Scrambling for ways to hold on to power through November’s midterm cycle, it seems Republicans are opting to back phony Green Party candidates in hopes of confusing voters.
After all, in a close contest a Green Party candidate siphoning away a few thousands votes from Democrats could mean the difference between victory and defeat.
That strange scenario is currently playing out both in a New York House race and the Montana Senate race, where local Green Party candidates have been found out to be GOP operatives.
The latest instance involves incumbent Rep. Chris Collins (R-NY). It turns out the one-time Green candidate Michael Zack, who abruptly dropped out this month after questions were raised about his background, used to intern in Collins’ office.
“The former Green Party candidate in a Congressional race has been exposed as a Republican plant with ties to the GOP congressman he supposedly sought to challenge,” the Daily Beast reports.
Previous and since-removed social media posts tag Zack as a far-right conservative. He’s not someone committed to the Green Party agenda of ending war and advocating for clean energy.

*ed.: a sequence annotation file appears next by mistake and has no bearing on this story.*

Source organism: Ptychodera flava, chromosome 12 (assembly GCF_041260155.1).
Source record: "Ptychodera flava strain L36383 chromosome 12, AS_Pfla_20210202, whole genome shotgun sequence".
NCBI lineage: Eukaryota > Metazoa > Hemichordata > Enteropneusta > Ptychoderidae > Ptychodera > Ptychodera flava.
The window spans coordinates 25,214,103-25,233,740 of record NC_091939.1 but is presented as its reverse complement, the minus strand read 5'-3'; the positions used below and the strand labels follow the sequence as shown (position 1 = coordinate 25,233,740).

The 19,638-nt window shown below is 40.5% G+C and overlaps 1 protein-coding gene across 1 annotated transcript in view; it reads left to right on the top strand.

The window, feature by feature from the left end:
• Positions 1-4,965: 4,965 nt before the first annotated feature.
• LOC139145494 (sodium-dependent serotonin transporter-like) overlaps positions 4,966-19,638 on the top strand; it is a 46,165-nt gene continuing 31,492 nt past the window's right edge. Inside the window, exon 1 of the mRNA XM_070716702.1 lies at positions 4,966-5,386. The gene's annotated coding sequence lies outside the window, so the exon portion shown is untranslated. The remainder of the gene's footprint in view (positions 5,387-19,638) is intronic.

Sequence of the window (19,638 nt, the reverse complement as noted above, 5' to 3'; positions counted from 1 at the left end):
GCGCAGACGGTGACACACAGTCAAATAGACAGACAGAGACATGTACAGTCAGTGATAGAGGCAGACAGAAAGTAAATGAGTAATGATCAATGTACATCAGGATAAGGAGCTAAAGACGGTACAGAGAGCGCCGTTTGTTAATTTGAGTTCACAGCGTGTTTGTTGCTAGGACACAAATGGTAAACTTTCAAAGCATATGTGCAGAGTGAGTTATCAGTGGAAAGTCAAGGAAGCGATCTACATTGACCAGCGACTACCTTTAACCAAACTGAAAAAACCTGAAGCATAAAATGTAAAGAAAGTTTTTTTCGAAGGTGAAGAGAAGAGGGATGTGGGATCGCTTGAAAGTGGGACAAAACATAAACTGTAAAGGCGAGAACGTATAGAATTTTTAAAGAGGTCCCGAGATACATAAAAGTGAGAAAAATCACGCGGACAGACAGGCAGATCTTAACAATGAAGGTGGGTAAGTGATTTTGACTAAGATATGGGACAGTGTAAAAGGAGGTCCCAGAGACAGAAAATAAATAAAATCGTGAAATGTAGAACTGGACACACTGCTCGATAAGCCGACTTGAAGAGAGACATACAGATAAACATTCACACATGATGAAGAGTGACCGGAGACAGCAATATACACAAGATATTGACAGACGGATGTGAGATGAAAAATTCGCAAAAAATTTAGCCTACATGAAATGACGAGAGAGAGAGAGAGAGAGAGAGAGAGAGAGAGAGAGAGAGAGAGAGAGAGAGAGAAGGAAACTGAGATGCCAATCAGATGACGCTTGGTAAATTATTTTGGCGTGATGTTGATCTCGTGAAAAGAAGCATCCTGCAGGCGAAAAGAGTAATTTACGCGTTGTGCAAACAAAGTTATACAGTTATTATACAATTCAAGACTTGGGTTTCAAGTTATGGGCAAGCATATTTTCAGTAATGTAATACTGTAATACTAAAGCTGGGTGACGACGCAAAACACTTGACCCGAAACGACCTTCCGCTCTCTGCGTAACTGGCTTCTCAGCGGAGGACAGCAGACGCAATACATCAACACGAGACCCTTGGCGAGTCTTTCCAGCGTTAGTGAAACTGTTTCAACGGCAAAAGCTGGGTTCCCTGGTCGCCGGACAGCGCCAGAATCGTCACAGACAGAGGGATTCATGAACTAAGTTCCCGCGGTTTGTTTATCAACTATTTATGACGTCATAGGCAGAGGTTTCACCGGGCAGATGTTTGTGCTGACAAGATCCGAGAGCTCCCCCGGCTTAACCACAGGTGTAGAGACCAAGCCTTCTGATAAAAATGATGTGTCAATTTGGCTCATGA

“I have a hard time believing that someone in [Collins’s] campaign wasn’t aware of this,” said Erie County Green Party chairman Eric Jones. “The local Republican leadership is aware of this; it’s part of their playbook.”
Out in Montana, we saw the same type of duplicitous scheming.
“A man who registered as a Green Party candidate for Montana’s U.S. Senate race was on the state Republican Party’s payroll and heads a newly formed anti-tax group, according to a review of election documents,” the Great Falls Tribune reported last month.
The state’s Green Party coordinator told the newspaper it cannot deny anyone from filing a candidacy under the party’s name, but that they would do their best to vet all candidates.
Underhanded tricks like these are what Republicans during the Nixon era referred to as “rat fucking” — finding unique, unethical ways to try trip up your opponent.
It’s likely we’ll see more of these desperate maneuvers as Republicans brace for a possibly punishing November.
IMAGE: U.S. presidential election ballot in 2000, when Green Party candidate Ralph Nader drew enough voters to deny Al Gore the White House, despite his popular-vote majority.